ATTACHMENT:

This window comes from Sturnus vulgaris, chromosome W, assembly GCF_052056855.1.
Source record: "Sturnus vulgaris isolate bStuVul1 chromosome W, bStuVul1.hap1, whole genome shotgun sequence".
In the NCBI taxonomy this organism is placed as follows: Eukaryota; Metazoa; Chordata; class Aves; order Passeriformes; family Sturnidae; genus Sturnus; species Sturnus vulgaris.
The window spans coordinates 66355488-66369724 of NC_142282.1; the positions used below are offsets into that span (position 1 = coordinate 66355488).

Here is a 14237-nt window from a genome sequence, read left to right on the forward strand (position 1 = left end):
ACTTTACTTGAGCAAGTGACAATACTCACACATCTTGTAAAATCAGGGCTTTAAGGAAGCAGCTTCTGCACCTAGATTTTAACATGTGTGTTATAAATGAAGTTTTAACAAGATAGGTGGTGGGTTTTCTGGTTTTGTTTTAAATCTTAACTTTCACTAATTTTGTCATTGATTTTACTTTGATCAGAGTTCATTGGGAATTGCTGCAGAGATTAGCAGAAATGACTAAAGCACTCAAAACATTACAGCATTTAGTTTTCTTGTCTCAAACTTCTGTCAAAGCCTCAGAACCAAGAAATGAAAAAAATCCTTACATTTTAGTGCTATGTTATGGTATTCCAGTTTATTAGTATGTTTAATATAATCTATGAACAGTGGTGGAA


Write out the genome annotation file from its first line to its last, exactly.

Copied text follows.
This window comes from Sturnus vulgaris, chromosome W, assembly GCF_052056855.1.
Source record: "Sturnus vulgaris isolate bStuVul1 chromosome W, bStuVul1.hap1, whole genome shotgun sequence".
In the NCBI taxonomy this organism is placed as follows: Eukaryota; Metazoa; Chordata; class Aves; order Passeriformes; family Sturnidae; genus Sturnus; species Sturnus vulgaris.
The window spans coordinates 66355488-66369724 of NC_142282.1; the positions used below are offsets into that span (position 1 = coordinate 66355488).

Here is a 14237-nt window from a genome sequence, read left to right on the forward strand (position 1 = left end):
ACTTTACTTGAGCAAGTGACAATACTCACACATCTTGTAAAATCAGGGCTTTAAGGAAGCAGCTTCTGCACCTAGATTTTAACATGTGTGTTATAAATGAAGTTTTAACAAGATAGGTGGTGGGTTTTCTGGTTTTGTTTTAAATCTTAACTTTCACTAATTTTGTCATTGATTTTACTTTGATCAGAGTTCATTGGGAATTGCTGCAGAGATTAGCAGAAATGACTAAAGCACTCAAAACATTACAGCATTTAGTTTTCTTGTCTCAAACTTCTGTCAAAGCCTCAGAACCAAGAAATGAAAAAAATCCTTACATTTTAGTGCTATGTTATGGTATTCCAGTTTATTAGTATGTTTAATATAATCTATGAACAGTGGTGGAA